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Quote:
Originally Posted by jcm View Post

The capability of the initial installer isn't even the strongest issue. If it doesn't work, open the yellow pages and hire a new one. The real problem is that these things move, all the time, all over the world, and they need service. It is imperitive to use the most standard equipment in the most standard configuration. Ideal choices include worldwide support. A multi-million dollar home is a cakewalk.

jcmitch

Very true - if it were my $10M+ yacht, that would insinuate that I had a house at least that nice. I probably also had a series of cars and other property that would insinuate a net worth of, well, a lot. In that event, there's no way I'd use a software engine to get the work done - this project screams AMX/Crestron/etc.

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post #12 of 52 Old 03-18-2007, 09:13 PM
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jcm, the hardware is standard - it's a PC. The rest of the equipment is same as with hardware based controllers. ie: A/V switchers, ligthing controllers, etc.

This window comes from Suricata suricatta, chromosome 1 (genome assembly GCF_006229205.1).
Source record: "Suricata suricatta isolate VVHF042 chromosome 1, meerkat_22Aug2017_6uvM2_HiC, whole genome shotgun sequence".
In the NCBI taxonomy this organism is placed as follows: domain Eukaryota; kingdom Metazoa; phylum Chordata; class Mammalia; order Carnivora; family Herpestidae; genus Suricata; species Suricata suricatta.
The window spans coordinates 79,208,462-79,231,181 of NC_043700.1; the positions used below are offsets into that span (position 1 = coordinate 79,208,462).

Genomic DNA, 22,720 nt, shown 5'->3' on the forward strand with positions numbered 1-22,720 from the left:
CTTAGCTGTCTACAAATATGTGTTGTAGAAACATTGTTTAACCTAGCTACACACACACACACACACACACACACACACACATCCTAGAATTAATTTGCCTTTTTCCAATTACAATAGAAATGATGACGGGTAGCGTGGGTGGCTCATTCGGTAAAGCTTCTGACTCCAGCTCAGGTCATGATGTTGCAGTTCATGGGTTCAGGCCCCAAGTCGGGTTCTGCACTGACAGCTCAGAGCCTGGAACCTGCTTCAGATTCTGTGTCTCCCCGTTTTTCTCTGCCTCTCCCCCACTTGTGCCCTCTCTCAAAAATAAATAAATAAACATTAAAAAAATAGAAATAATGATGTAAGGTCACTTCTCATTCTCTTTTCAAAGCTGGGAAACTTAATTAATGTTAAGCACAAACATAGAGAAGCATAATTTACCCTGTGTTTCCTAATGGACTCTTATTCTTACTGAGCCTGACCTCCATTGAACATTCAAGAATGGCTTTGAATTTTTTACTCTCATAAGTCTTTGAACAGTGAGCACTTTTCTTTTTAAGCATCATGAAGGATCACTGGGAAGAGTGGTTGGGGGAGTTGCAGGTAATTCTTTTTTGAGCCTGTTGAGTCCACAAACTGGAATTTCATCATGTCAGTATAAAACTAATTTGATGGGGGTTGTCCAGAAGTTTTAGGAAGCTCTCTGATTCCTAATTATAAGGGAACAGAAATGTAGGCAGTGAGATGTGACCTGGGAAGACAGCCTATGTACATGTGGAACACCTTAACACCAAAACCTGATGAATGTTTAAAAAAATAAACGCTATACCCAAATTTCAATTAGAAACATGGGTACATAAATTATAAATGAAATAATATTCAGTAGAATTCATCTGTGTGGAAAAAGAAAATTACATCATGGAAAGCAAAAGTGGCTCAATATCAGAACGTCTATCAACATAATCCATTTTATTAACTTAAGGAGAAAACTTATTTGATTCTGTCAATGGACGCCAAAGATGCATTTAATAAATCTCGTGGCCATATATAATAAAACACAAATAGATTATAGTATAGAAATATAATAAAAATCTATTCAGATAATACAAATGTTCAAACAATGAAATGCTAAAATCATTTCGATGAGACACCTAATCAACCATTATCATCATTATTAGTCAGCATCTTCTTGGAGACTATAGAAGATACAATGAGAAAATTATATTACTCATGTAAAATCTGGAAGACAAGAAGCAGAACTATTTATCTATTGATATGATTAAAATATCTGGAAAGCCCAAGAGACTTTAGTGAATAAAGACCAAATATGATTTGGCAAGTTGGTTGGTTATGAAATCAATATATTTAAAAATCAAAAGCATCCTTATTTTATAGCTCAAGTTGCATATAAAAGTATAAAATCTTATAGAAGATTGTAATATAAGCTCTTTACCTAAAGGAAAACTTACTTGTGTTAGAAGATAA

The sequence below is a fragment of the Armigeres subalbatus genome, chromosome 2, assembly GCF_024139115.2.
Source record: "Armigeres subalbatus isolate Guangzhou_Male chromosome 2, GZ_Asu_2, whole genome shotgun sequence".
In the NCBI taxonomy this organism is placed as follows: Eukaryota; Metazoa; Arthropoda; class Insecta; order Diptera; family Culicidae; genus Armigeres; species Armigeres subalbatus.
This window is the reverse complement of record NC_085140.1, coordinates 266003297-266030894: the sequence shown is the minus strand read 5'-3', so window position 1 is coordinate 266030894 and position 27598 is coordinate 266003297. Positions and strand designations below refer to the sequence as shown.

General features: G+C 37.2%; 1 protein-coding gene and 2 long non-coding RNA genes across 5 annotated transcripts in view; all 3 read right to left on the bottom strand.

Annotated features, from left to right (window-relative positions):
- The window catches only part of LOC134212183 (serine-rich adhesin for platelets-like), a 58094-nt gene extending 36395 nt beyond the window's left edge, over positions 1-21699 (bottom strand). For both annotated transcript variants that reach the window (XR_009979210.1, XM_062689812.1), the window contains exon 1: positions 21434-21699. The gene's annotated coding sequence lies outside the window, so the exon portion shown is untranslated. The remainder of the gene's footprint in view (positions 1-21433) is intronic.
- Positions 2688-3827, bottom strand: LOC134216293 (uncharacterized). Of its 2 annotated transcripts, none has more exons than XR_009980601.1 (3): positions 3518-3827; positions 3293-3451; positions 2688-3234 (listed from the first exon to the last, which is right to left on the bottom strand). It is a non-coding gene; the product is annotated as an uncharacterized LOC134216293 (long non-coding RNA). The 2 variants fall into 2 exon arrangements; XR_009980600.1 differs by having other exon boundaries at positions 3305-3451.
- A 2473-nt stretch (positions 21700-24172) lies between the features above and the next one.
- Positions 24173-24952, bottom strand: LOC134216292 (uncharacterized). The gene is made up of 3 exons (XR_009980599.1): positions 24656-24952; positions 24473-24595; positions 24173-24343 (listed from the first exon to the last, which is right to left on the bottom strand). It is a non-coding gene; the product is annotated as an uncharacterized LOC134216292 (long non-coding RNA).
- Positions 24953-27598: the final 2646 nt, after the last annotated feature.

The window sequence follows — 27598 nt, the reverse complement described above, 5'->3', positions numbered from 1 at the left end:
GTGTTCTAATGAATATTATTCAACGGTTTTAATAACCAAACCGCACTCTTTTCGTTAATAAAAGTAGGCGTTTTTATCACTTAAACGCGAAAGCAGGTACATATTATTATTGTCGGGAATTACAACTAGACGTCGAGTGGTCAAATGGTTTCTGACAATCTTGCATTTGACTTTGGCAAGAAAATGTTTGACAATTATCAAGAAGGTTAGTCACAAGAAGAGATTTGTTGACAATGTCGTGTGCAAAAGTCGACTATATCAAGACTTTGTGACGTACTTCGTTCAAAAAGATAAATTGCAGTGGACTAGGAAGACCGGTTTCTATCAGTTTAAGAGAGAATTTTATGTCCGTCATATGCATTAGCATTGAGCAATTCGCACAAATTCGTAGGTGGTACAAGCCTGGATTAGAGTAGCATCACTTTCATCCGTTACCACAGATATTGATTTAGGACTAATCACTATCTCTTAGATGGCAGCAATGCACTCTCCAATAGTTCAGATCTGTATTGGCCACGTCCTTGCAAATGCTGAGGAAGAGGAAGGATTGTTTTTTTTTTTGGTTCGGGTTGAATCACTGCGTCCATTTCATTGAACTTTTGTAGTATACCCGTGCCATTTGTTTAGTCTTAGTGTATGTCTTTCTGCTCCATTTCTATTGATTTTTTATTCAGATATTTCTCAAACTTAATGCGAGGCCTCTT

The software configuration is accesible world wide via the Internet. The original dealer does the service worldwide.

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post #13 of 52 Old 03-18-2007, 09:20 PM - Thread Starter
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There are many ways to skin this cat, as with all these questions.

I am just trying to figure out if there is a piece of "hardware" will satisfy my need to distribute my sources to zones via Cat-5 or RG6. No seems able or willing to just suggest a make and model or even ac company for me to research. Distribution is one part of the puzzle. Once the sources are distributed I still have to figure out out how to control them. In my mind I plan on using wireless touchscreens for contorl.